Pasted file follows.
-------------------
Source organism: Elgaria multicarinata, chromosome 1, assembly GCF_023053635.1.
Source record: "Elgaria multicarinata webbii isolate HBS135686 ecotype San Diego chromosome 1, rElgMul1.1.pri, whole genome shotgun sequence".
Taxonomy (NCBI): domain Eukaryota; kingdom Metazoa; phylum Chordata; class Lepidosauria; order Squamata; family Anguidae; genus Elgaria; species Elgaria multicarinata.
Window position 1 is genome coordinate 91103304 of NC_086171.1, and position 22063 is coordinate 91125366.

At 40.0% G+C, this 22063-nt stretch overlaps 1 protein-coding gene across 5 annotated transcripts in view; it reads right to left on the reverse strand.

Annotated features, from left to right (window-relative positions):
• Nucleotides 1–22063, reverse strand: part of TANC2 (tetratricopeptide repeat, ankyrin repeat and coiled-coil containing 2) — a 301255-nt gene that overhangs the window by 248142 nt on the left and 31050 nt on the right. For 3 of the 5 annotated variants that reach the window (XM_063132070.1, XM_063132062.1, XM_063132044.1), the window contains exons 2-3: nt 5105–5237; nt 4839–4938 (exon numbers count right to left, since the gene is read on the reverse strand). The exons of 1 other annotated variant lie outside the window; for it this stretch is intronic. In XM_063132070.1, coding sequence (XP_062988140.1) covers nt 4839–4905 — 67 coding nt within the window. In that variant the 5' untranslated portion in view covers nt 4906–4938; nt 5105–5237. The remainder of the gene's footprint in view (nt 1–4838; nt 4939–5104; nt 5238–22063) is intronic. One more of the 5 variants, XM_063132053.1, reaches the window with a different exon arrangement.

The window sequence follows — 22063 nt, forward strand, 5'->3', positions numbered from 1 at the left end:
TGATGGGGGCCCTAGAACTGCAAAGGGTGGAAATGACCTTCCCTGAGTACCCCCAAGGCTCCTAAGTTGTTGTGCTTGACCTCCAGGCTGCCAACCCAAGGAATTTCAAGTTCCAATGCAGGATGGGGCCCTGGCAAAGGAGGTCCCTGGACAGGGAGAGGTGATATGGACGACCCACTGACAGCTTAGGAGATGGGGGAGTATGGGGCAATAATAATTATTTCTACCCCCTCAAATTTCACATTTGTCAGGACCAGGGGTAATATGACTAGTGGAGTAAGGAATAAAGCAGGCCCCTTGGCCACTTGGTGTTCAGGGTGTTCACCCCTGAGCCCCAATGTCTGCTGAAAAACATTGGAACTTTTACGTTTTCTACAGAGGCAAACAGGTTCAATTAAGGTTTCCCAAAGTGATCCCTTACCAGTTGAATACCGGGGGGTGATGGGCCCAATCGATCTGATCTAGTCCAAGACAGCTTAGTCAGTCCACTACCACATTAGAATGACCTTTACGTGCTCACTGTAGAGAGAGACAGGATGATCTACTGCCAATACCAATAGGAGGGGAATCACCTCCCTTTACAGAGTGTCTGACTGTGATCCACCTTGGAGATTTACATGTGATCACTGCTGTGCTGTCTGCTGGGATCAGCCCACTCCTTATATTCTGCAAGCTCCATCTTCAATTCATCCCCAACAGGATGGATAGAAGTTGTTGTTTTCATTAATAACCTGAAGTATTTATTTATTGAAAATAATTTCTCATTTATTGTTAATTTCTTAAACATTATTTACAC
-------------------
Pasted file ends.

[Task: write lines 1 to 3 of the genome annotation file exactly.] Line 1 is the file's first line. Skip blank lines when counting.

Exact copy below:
Source organism: Elgaria multicarinata, chromosome 1, assembly GCF_023053635.1.
Source record: "Elgaria multicarinata webbii isolate HBS135686 ecotype San Diego chromosome 1, rElgMul1.1.pri, whole genome shotgun sequence".
Taxonomy (NCBI): domain Eukaryota; kingdom Metazoa; phylum Chordata; class Lepidosauria; order Squamata; family Anguidae; genus Elgaria; species Elgaria multicarinata.